MLB is still using its bogus civil suit against Anthony Bosch to collect evidence

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Most of you will say that all is fair when steroids are involved, but it’s still worth pointing out that MLB’s civil lawsuit against Anthony Bosch and Biogenesis — a suit which has basically zero legal merit and which isn’t really a contested lawsuit given that Bosch and MLB are now working together — is still active. And MLB is using it to discover evidence in its investigation of the Biogenesis players.

The latest: A-Rod’s famous cousin, Yuri Sucart, was in court yesterday challenging MLB’s right to take his deposition in the case. The Miami Herald reports on it. The upshot: Cousin Yuri argued that the state court lawsuit is invalid as a means of MLB vindicating its rights under the Collective Bargaining Agreement (remember: the suit is for alleged interference with that contract) because the Collective Bargaining Agreement is governed by federal law. The judge actually suggested that this argument is valid, but said that as a non-party Sucart can’t challenge it so he’ll have to appear at a deposition.

The judge also wondered why none of the actual defendants — like Tony Bosch — are challenging the suit on those grounds. Well, the answer is simple: it’s an essentially fake, non-contested lawsuit in which the primary defendants are  now on the same side as the plaintiffs so of course they’re not going to challenge it. It’s a sham and it should not exist, but no one seems to care.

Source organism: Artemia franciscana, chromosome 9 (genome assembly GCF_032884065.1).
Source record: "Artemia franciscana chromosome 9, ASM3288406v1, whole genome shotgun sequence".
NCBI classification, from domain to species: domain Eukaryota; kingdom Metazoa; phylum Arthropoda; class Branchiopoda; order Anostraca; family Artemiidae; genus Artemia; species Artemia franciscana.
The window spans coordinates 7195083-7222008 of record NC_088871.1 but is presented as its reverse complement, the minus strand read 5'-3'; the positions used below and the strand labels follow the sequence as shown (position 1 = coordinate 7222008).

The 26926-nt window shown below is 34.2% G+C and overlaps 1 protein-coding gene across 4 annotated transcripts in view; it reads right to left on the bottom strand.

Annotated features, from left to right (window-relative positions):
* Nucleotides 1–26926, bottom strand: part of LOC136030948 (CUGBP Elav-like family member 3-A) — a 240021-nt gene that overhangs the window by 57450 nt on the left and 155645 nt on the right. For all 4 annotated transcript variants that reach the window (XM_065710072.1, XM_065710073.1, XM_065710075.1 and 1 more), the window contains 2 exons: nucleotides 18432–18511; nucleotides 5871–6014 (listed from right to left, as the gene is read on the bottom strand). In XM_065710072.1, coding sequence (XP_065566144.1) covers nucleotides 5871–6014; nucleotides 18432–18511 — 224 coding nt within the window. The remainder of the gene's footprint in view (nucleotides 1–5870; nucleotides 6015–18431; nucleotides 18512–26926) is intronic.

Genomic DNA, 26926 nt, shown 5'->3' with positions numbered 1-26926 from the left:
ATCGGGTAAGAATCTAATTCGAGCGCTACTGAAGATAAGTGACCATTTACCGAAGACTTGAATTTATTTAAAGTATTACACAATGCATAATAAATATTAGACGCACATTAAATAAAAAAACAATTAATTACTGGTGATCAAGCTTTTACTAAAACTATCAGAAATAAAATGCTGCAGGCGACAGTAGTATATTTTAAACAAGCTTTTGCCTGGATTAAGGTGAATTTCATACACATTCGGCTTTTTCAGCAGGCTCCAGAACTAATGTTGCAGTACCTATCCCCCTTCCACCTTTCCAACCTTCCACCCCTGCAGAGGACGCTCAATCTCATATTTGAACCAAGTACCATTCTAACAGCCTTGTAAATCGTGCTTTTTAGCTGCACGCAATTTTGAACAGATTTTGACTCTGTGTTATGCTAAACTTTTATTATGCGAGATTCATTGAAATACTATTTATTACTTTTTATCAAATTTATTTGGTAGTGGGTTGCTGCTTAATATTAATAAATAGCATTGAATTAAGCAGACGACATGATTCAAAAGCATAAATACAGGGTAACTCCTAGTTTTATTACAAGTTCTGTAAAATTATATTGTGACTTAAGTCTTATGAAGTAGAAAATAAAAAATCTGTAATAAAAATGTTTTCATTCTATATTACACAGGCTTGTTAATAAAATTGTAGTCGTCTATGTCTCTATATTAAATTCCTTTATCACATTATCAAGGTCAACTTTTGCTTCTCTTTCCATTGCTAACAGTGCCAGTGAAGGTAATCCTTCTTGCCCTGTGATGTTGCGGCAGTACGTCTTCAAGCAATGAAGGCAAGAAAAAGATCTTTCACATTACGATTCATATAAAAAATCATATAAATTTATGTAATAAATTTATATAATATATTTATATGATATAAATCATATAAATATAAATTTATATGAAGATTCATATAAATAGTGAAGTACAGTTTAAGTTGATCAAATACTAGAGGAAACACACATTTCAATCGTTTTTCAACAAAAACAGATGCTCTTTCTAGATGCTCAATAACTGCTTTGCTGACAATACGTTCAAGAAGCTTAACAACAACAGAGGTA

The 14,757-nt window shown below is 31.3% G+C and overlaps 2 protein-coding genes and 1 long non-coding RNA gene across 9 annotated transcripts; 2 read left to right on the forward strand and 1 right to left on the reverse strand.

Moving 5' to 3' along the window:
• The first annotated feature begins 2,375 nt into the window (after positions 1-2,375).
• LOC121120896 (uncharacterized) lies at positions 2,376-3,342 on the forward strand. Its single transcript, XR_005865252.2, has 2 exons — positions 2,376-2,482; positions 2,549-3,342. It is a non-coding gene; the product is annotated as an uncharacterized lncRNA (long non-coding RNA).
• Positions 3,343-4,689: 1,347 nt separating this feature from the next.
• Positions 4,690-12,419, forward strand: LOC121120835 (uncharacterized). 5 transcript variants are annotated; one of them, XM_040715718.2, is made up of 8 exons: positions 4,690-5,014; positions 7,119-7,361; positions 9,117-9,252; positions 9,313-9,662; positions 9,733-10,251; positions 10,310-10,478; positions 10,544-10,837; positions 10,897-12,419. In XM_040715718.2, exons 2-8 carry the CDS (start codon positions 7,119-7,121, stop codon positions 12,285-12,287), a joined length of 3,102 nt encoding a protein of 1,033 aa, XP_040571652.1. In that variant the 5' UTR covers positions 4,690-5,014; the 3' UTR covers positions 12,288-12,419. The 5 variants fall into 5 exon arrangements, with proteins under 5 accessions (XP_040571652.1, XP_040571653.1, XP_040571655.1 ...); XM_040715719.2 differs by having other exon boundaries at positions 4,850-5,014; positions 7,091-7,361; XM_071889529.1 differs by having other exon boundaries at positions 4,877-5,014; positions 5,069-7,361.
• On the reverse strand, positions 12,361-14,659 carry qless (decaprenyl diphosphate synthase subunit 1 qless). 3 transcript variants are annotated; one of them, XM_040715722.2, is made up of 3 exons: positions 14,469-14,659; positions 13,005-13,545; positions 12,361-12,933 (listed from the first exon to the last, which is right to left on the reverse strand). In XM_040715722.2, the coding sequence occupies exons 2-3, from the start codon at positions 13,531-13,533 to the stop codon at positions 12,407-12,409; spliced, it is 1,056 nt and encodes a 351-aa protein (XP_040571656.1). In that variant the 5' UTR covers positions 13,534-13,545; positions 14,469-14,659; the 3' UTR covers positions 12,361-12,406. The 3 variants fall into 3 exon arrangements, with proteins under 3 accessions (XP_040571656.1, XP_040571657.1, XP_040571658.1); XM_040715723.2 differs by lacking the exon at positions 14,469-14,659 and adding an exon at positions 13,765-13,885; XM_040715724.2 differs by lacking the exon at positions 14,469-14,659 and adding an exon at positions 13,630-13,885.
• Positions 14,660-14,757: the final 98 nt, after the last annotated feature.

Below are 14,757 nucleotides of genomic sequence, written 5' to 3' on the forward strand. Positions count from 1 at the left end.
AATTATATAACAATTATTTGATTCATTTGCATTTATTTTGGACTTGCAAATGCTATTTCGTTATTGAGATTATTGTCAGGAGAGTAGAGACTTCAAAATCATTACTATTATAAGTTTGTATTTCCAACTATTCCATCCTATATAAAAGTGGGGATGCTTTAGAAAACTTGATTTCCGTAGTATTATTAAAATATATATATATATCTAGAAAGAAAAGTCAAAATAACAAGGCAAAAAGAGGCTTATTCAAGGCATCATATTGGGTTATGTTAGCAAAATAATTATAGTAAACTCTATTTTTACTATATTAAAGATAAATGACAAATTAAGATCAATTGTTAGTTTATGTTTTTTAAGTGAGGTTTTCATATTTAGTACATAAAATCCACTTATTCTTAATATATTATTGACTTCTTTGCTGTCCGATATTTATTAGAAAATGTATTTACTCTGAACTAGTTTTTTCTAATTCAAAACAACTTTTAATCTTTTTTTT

We talked last week about the gloves-off, get-tough nature of MLB’s investigation. Whatever you think of that, let us not forget that part of it involves the misuse of the court system in an effort to handle its employee discipline and public relations problems.

Report: Momentum in talks between Mariners, Jon Jay

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MLB.com’s Mark Feinsand reports that there is some momentum in talks between the Mariners and free agent outfielder Jon Jay.

Jay, 32, hit .296/.374/.375 in 433 plate appearances with the Cubs last season, which is adequate. He’s heralded more for his defense and his ability to play all three outfield spots.

The Mariners are losing center fielder Jarrod Dyson to free agency and likely don’t want to rely on Guillermo Heredia next season, hence the interest in Jay. The free agent class for center fielders is otherwise relatively weak.